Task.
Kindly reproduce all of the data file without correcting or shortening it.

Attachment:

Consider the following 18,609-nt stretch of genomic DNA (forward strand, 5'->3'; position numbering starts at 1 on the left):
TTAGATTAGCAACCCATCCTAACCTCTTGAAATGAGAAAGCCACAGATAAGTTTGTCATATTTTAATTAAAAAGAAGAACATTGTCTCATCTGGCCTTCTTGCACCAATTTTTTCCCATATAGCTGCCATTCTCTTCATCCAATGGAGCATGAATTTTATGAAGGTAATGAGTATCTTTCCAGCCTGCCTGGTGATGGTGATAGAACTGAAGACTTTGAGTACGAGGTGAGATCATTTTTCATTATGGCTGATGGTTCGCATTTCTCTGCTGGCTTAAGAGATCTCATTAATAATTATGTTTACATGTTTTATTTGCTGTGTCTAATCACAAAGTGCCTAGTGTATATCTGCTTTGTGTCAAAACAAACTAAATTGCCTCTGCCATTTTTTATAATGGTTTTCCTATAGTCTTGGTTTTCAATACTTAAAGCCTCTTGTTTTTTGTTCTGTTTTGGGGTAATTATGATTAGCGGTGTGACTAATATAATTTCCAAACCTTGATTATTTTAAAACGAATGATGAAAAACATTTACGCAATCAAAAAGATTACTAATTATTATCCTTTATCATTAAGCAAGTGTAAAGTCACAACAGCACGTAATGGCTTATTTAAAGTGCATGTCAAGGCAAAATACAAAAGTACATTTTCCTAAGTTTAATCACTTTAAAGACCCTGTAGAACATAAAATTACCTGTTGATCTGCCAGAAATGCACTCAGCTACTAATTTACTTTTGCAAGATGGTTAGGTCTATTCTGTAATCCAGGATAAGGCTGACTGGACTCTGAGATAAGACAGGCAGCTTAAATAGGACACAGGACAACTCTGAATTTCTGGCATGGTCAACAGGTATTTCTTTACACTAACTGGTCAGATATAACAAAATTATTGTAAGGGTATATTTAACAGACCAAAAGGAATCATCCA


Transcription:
Consider the following 18,609-nt stretch of genomic DNA (forward strand, 5'->3'; position numbering starts at 1 on the left):
TTAGATTAGCAACCCATCCTAACCTCTTGAAATGAGAAAGCCACAGATAAGTTTGTCATATTTTAATTAAAAAGAAGAACATTGTCTCATCTGGCCTTCTTGCACCAATTTTTTCCCATATAGCTGCCATTCTCTTCATCCAATGGAGCATGAATTTTATGAAGGTAATGAGTATCTTTCCAGCCTGCCTGGTGATGGTGATAGAACTGAAGACTTTGAGTACGAGGTGAGATCATTTTTCATTATGGCTGATGGTTCGCATTTCTCTGCTGGCTTAAGAGATCTCATTAATAATTATGTTTACATGTTTTATTTGCTGTGTCTAATCACAAAGTGCCTAGTGTATATCTGCTTTGTGTCAAAACAAACTAAATTGCCTCTGCCATTTTTTATAATGGTTTTCCTATAGTCTTGGTTTTCAATACTTAAAGCCTCTTGTTTTTTGTTCTGTTTTGGGGTAATTATGATTAGCGGTGTGACTAATATAATTTCCAAACCTTGATTATTTTAAAACGAATGATGAAAAACATTTACGCAATCAAAAAGATTACTAATTATTATCCTTTATCATTAAGCAAGTGTAAAGTCACAACAGCACGTAATGGCTTATTTAAAGTGCATGTCAAGGCAAAATACAAAAGTACATTTTCCTAAGTTTAATCACTTTAAAGACCCTGTAGAACATAAAATTACCTGTTGATCTGCCAGAAATGCACTCAGCTACTAATTTACTTTTGCAAGATGGTTAGGTCTATTCTGTAATCCAGGATAAGGCTGACTGGACTCTGAGATAAGACAGGCAGCTTAAATAGGACACAGGACAACTCTGAATTTCTGGCATGGTCAACAGGTATTTCTTTACACTAACTGGTCAGATATAACAAAATTATTGTAAGGGTATATTTAACAGACCAAAAGGAATCATCCA